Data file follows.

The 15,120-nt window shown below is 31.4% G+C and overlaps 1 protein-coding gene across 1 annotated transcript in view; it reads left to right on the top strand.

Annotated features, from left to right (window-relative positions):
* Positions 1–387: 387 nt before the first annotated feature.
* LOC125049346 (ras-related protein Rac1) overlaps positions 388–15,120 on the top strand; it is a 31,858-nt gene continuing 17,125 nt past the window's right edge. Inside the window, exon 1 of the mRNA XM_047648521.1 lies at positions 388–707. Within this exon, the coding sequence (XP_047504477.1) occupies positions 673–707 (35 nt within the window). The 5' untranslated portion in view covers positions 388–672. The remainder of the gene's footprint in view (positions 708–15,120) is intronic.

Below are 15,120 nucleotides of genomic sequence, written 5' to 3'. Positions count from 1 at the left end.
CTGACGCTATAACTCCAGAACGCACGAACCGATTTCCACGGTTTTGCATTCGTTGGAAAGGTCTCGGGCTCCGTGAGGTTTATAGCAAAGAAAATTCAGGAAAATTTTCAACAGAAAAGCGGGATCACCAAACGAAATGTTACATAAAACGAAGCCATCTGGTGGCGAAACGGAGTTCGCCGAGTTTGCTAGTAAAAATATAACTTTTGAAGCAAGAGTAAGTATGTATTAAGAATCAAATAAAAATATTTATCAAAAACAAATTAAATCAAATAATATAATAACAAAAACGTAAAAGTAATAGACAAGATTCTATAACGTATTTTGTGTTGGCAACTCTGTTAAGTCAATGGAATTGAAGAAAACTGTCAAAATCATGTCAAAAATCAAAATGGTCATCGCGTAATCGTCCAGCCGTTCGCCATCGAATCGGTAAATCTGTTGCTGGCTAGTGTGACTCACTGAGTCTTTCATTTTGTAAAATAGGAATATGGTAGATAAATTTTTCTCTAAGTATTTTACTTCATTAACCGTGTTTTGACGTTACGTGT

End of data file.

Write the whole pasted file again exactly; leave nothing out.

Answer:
The 15,120-nt window shown below is 31.4% G+C and overlaps 1 protein-coding gene across 1 annotated transcript in view; it reads left to right on the top strand.

Annotated features, from left to right (window-relative positions):
* Positions 1–387: 387 nt before the first annotated feature.
* LOC125049346 (ras-related protein Rac1) overlaps positions 388–15,120 on the top strand; it is a 31,858-nt gene continuing 17,125 nt past the window's right edge. Inside the window, exon 1 of the mRNA XM_047648521.1 lies at positions 388–707. Within this exon, the coding sequence (XP_047504477.1) occupies positions 673–707 (35 nt within the window). The 5' untranslated portion in view covers positions 388–672. The remainder of the gene's footprint in view (positions 708–15,120) is intronic.

Below are 15,120 nucleotides of genomic sequence, written 5' to 3'. Positions count from 1 at the left end.
CTGACGCTATAACTCCAGAACGCACGAACCGATTTCCACGGTTTTGCATTCGTTGGAAAGGTCTCGGGCTCCGTGAGGTTTATAGCAAAGAAAATTCAGGAAAATTTTCAACAGAAAAGCGGGATCACCAAACGAAATGTTACATAAAACGAAGCCATCTGGTGGCGAAACGGAGTTCGCCGAGTTTGCTAGTAAAAATATAACTTTTGAAGCAAGAGTAAGTATGTATTAAGAATCAAATAAAAATATTTATCAAAAACAAATTAAATCAAATAATATAATAACAAAAACGTAAAAGTAATAGACAAGATTCTATAACGTATTTTGTGTTGGCAACTCTGTTAAGTCAATGGAATTGAAGAAAACTGTCAAAATCATGTCAAAAATCAAAATGGTCATCGCGTAATCGTCCAGCCGTTCGCCATCGAATCGGTAAATCTGTTGCTGGCTAGTGTGACTCACTGAGTCTTTCATTTTGTAAAATAGGAATATGGTAGATAAATTTTTCTCTAAGTATTTTACTTCATTAACCGTGTTTTGACGTTACGTGT